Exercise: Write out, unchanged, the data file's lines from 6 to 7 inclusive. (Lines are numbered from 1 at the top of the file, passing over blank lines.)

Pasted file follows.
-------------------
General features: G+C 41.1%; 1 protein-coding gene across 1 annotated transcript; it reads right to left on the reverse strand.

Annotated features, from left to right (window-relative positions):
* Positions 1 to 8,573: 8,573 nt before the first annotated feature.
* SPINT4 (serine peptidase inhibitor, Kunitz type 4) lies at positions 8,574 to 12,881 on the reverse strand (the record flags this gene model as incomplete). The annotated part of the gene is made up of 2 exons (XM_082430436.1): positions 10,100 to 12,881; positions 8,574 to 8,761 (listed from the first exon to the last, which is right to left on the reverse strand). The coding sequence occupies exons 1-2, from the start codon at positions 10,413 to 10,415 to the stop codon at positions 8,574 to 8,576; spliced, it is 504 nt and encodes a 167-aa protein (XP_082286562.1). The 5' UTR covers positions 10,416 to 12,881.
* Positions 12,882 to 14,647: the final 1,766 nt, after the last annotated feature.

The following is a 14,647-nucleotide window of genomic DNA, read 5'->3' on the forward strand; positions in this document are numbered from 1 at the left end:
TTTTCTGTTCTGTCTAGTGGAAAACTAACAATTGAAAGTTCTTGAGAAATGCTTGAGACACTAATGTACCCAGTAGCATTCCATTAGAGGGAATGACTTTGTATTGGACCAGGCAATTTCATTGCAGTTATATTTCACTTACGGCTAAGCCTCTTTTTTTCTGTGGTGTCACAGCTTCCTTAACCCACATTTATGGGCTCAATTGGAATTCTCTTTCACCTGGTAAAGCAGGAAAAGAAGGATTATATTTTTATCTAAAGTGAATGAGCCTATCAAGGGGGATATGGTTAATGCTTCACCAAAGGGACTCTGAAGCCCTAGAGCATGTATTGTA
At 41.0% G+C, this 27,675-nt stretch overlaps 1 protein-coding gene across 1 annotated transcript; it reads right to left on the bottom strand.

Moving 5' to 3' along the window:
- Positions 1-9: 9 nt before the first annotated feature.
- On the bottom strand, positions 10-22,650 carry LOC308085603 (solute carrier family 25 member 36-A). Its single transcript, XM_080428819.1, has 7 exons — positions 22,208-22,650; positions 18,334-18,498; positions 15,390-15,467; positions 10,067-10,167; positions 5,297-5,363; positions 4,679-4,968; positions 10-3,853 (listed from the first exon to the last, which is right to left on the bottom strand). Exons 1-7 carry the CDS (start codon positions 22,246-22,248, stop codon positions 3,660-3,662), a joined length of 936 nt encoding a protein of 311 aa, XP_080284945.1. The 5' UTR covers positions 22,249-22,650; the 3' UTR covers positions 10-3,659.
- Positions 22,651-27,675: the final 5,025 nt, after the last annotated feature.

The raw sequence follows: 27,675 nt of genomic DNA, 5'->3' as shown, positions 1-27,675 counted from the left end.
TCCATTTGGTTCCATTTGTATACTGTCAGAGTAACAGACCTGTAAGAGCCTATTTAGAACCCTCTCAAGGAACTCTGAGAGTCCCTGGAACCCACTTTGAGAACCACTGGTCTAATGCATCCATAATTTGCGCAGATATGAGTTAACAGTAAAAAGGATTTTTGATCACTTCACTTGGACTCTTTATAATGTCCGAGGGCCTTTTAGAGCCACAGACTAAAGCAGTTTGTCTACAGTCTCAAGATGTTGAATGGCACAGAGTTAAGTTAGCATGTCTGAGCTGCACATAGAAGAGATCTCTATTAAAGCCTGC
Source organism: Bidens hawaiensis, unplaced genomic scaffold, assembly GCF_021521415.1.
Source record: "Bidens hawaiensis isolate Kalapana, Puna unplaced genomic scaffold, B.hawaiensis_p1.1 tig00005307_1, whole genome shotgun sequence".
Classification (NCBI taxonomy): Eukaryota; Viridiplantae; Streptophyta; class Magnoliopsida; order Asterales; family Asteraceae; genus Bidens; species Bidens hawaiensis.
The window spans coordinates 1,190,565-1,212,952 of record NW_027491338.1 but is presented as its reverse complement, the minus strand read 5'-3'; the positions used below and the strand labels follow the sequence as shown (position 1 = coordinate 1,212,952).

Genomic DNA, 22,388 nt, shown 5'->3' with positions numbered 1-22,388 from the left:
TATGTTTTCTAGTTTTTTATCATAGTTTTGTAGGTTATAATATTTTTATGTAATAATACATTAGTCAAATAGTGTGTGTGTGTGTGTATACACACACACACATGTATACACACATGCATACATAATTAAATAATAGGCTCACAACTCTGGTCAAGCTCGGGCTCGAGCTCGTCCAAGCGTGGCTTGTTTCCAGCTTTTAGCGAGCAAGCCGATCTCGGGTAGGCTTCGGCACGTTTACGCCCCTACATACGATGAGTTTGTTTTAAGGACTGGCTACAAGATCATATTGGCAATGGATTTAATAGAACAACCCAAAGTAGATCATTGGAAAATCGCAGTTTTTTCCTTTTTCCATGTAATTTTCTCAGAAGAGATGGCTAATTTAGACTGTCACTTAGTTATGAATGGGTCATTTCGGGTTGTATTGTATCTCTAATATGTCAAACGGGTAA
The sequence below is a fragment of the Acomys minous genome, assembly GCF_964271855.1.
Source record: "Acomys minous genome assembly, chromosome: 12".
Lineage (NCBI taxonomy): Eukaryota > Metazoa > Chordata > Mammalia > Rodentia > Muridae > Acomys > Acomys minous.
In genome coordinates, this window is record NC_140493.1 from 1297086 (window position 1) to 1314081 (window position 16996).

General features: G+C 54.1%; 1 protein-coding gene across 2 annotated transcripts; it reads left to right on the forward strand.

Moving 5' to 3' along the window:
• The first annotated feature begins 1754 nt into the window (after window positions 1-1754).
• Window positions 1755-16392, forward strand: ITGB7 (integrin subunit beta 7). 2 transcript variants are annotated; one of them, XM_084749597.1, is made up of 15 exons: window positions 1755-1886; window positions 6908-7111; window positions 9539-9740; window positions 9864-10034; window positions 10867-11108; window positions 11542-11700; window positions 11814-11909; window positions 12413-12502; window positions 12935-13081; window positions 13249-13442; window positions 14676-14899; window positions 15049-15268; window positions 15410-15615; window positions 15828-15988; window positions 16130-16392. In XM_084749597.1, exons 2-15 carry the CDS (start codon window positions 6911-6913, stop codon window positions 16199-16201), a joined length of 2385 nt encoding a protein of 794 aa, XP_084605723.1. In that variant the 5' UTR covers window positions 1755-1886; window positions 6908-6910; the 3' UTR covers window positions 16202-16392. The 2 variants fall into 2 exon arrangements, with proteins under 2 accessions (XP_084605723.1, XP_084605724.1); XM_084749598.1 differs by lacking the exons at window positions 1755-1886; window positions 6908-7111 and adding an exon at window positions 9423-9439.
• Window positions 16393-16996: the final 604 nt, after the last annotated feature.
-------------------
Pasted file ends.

The following is a 14,647-nucleotide window of genomic DNA, read 5'->3' on the forward strand; positions in this document are numbered from 1 at the left end:
TTTTCTGTTCTGTCTAGTGGAAAACTAACAATTGAAAGTTCTTGAGAAATGCTTGAGACACTAATGTACCCAGTAGCATTCCATTAGAGGGAATGACTTTGTATTGGACCAGGCAATTTCATTGCAGTTATATTTCACTTACGGCTAAGCCTCTTTTTTTCTGTGGTGTCACAGCTTCCTTAACCCACATTTATGGGCTCAATTGGAATTCTCTTTCACCTGGTAAAGCAGGAAAAGAAGGATTATATTTTTATCTAAAGTGAATGAGCCTATCAAGGGGGATATGGTTAATGCTTCACCAAAGGGACTCTGAAGCCCTAGAGCATGTATTGTA